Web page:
Endothelium is an important regulator of arterial contractility. Endothelial cells induce vasodilation primarily through the production of vasodilators and their paracrine action on underlying smooth muscle cells. Therefore, we next assessed the role of endothelial signaling in neflamapimod-elicited vasodilation. To determine the role of endothelium, neflamapimod-induced vasodilatory responses in endothelium-intact and -denuded mesenteric arteries were compared. To this end, we performed endothelium denudation by slowing passing air bubbles through the vessel lumen and confirming the absence of 1µM acetylcholine (ACh)-mediated dilation as described previously (Fig 4a)[25-28]. Both endothelium-intact and -denuded vessels were preconstricted with 1µM phenylephrine (PE). Application of 1µM ACh fully reversed PE constriction in endothelium-intact arteries. In contrast, endothelium-denuded vessel showed only 5% reversal, which is 95% less than that shown by endothelium-denuded arteries (Fig 4a, 4b). However, application of 1µM sodium nitroprusside (SNP), a nitric oxide (NO) donor, fully reversed PE constriction in both endothelium-intact and -denuded vessels, suggesting that endothelium denudation does not affect smooth muscle responses to NO (Fig 4b). 60K-induced vasoconstriction was also similar between endothelium intact and denuded arteries (Fig 4c). Since ACh-induced vasodilation is primarily dependent on endothelial NO production, selective loss of ACh-evoked vasodilation demonstrates successful endothelium denudation. After validating endothelium denudation, we recorded neflamapimod-evoked vasorelaxation in both endothelium-intact and -denuded mesenteric arteries. Our myography data on endothelium-intact mesenteric arteries reveal that application of 10µM neflamapimod dilated mesenteric arteries by ~43 µm (Fig. 4d, 4e). On the other hand, neflamapimod application on endothelium-denuded mesenteric arteries produced a dilation of ~38 µm, which is ~89% or similar, compared to endothelium-intact mesenteric arteries (Fig 4d, 4e). This data suggests that endothelium denudation does not affect neflamapimod-evoked vasodilation.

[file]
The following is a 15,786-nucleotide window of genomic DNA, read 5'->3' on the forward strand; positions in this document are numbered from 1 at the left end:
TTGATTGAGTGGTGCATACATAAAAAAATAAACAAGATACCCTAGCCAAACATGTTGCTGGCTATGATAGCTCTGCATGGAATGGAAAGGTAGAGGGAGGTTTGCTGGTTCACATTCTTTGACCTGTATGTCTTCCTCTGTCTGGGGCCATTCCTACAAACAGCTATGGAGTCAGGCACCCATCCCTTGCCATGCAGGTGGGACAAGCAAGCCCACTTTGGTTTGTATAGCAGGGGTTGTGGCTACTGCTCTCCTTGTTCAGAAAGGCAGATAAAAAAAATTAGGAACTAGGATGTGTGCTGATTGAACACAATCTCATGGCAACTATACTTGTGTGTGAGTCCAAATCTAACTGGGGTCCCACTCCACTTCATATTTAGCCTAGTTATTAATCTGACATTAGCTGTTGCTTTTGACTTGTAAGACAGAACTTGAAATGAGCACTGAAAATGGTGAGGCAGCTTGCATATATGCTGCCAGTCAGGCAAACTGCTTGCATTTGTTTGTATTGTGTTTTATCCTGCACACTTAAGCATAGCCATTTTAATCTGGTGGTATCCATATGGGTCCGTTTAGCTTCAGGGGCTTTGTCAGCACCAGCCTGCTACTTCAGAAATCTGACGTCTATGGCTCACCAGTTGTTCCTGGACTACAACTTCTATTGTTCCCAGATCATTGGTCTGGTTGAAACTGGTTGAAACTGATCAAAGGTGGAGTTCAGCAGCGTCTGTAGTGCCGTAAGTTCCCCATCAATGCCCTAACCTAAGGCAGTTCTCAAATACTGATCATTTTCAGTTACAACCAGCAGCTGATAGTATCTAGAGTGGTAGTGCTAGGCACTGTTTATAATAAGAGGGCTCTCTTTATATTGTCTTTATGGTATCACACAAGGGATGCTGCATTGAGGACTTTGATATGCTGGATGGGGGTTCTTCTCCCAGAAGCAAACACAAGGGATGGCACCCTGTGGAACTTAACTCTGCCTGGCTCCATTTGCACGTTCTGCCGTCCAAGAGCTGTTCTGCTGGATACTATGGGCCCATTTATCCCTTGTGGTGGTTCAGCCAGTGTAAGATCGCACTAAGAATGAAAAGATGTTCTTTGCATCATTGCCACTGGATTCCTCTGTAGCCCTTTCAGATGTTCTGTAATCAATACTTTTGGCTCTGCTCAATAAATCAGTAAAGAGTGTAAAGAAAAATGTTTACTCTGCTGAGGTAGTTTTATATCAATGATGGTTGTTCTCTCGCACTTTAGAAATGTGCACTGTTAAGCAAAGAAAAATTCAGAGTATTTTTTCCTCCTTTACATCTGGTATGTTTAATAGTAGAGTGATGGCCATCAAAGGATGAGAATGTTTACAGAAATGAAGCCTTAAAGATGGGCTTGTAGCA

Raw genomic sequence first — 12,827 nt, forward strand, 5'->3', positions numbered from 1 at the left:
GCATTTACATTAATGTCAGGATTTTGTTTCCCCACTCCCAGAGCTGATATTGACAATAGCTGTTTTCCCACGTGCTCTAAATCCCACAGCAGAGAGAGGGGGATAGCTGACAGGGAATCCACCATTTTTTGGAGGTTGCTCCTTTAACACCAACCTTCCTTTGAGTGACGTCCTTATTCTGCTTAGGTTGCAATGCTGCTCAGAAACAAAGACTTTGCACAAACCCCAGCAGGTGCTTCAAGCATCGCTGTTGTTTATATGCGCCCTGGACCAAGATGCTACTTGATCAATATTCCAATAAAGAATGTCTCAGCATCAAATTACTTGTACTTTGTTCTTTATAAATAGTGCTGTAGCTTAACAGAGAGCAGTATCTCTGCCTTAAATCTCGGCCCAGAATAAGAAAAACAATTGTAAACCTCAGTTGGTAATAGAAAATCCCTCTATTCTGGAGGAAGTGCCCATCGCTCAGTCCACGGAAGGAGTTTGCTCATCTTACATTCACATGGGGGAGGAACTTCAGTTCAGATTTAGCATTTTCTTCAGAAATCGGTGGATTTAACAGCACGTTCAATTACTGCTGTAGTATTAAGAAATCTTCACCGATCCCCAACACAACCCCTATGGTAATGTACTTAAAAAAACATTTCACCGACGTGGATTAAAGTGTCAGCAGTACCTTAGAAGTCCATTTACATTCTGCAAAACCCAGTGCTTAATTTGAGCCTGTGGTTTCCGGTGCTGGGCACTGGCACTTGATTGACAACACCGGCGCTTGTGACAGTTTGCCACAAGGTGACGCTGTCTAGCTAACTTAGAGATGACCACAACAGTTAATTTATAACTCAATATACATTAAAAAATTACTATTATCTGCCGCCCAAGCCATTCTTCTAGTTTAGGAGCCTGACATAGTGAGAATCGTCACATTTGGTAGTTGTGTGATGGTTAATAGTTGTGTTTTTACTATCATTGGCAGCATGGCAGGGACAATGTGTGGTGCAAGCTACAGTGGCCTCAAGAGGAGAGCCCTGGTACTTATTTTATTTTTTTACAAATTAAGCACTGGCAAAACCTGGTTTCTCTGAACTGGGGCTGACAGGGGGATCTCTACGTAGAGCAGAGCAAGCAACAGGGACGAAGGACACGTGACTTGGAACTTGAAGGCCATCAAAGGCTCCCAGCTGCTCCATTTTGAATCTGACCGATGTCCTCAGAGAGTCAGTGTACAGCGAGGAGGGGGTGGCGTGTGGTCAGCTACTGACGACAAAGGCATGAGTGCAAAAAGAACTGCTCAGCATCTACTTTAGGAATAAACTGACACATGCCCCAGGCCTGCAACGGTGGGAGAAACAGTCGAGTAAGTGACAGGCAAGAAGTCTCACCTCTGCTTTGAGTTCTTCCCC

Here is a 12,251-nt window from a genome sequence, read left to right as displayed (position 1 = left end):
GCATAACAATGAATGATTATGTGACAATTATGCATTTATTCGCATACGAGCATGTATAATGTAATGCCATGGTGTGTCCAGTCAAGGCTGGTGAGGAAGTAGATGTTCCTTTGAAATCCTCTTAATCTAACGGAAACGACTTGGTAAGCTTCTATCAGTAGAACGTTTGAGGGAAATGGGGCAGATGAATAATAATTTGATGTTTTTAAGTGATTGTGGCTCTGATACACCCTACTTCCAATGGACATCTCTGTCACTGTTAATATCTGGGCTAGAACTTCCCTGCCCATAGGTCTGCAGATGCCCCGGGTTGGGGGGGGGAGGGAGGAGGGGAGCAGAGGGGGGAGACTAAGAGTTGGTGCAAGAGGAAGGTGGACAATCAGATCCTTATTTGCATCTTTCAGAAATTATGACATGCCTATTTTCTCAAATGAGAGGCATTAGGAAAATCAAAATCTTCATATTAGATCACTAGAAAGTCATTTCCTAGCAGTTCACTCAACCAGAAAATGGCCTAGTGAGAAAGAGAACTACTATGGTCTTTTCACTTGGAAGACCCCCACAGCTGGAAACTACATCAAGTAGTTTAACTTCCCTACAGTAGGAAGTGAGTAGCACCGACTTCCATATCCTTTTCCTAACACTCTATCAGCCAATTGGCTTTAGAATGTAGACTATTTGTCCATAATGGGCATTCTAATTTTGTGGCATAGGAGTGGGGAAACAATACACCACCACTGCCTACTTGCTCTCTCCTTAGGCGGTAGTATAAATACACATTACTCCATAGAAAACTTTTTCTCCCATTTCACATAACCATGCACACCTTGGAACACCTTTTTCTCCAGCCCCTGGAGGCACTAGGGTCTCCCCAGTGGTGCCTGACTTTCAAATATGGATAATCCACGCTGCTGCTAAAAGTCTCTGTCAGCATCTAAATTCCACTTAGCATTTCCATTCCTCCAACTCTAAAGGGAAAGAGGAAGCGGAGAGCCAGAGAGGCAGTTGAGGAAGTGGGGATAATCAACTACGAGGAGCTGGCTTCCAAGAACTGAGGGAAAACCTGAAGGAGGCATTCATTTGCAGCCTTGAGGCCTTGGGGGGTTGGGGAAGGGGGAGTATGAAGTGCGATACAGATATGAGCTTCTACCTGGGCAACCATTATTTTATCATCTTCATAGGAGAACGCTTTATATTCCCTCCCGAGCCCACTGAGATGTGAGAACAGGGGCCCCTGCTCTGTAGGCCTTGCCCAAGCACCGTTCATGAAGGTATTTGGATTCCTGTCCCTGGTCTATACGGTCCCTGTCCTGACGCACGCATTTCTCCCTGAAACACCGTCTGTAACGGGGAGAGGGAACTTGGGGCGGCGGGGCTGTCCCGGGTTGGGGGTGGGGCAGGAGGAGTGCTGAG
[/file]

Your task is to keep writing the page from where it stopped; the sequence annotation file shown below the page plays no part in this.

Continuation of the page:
Consistently, pharmacological inhibition of endothelial nitric oxide synthase (eNOS) with L-NNA and the production of the most important physiological vasodilator molecule NO do not reduce neflamapimod-evoked vasodilation (Fig. 5a, 5b), precluding the role of NO in this process. Likewise, neflamapimod-evoked vasodilation remained unchanged by the application of indomethacin which inhibits cyclooxygenase (COX) and synthesis of PGI2, another important endothelium-derived vasodilator (Fig. 5a, 5b). These data suggest that endothelial signaling has no role in acute neflamapimod-evoked vasodilation.
Neflamapimod-induced vasodilation is not mediated by smooth muscle cell K+ channels
Opening of arterial smooth muscle cell K+ channels and K+ efflux induce smooth muscle cell hyperpolarization, leading to vasodilation. Arterial smooth muscle cells express a variety of K+ channels including voltage-gated K+ channels (KV), large-conductance Ca2+-activated K+ channels (BKCa), and ATP-sensitive K+ channels (KATP). We therefore assessed the role of the major K+ channels in neflamapimod-induced mesenteric artery vasodilation. Application of 4-aminopyridine (4AP), an inhibitor of KV channels, produced a mean dilation of ~37 µm, which is 90% of that produced by neflamapimod (Fig. 6a, 6b). Similarly, application paxillin, a BKCa channel blocker, and glibenclamide, a blocker of KATP channels, both relaxed mesenteric arteries by ~35 µm (Fig. 6a, 6b). Application of TEA, a general K+ channel blocker, dilated mesenteric arteries by ~36 µm, which is ~88% of that produced by neflamapimod (Fig. 6a, 6b). Overall, these data suggest that smooth muscle cell K+ channels do not mediate neflamapimod-induced vasodilation in resistance mesenteric arteries.